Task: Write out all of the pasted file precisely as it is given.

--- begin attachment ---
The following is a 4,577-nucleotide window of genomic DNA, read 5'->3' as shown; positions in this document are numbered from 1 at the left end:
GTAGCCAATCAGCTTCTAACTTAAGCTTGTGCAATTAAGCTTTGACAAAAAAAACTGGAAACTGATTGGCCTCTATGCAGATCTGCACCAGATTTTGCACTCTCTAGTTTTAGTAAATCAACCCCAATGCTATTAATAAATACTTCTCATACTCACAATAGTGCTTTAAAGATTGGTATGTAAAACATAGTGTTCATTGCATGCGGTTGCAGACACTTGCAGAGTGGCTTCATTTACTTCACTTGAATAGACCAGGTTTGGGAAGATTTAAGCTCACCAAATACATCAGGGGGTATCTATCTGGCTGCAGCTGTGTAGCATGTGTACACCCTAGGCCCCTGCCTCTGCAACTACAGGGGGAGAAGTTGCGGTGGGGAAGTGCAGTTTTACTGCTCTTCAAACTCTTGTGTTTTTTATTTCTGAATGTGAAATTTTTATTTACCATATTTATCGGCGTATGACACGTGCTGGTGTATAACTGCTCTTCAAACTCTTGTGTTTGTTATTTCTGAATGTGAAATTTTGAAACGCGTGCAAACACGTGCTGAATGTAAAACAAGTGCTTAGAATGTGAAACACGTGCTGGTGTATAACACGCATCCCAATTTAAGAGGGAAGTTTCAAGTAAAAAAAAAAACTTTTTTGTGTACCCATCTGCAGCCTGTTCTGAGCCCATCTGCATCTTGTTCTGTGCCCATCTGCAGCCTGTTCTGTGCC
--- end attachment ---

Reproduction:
The following is a 4,577-nucleotide window of genomic DNA, read 5'->3' as shown; positions in this document are numbered from 1 at the left end:
GTAGCCAATCAGCTTCTAACTTAAGCTTGTGCAATTAAGCTTTGACAAAAAAAACTGGAAACTGATTGGCCTCTATGCAGATCTGCACCAGATTTTGCACTCTCTAGTTTTAGTAAATCAACCCCAATGCTATTAATAAATACTTCTCATACTCACAATAGTGCTTTAAAGATTGGTATGTAAAACATAGTGTTCATTGCATGCGGTTGCAGACACTTGCAGAGTGGCTTCATTTACTTCACTTGAATAGACCAGGTTTGGGAAGATTTAAGCTCACCAAATACATCAGGGGGTATCTATCTGGCTGCAGCTGTGTAGCATGTGTACACCCTAGGCCCCTGCCTCTGCAACTACAGGGGGAGAAGTTGCGGTGGGGAAGTGCAGTTTTACTGCTCTTCAAACTCTTGTGTTTTTTATTTCTGAATGTGAAATTTTTATTTACCATATTTATCGGCGTATGACACGTGCTGGTGTATAACTGCTCTTCAAACTCTTGTGTTTGTTATTTCTGAATGTGAAATTTTGAAACGCGTGCAAACACGTGCTGAATGTAAAACAAGTGCTTAGAATGTGAAACACGTGCTGGTGTATAACACGCATCCCAATTTAAGAGGGAAGTTTCAAGTAAAAAAAAAAACTTTTTTGTGTACCCATCTGCAGCCTGTTCTGAGCCCATCTGCATCTTGTTCTGTGCCCATCTGCAGCCTGTTCTGTGCC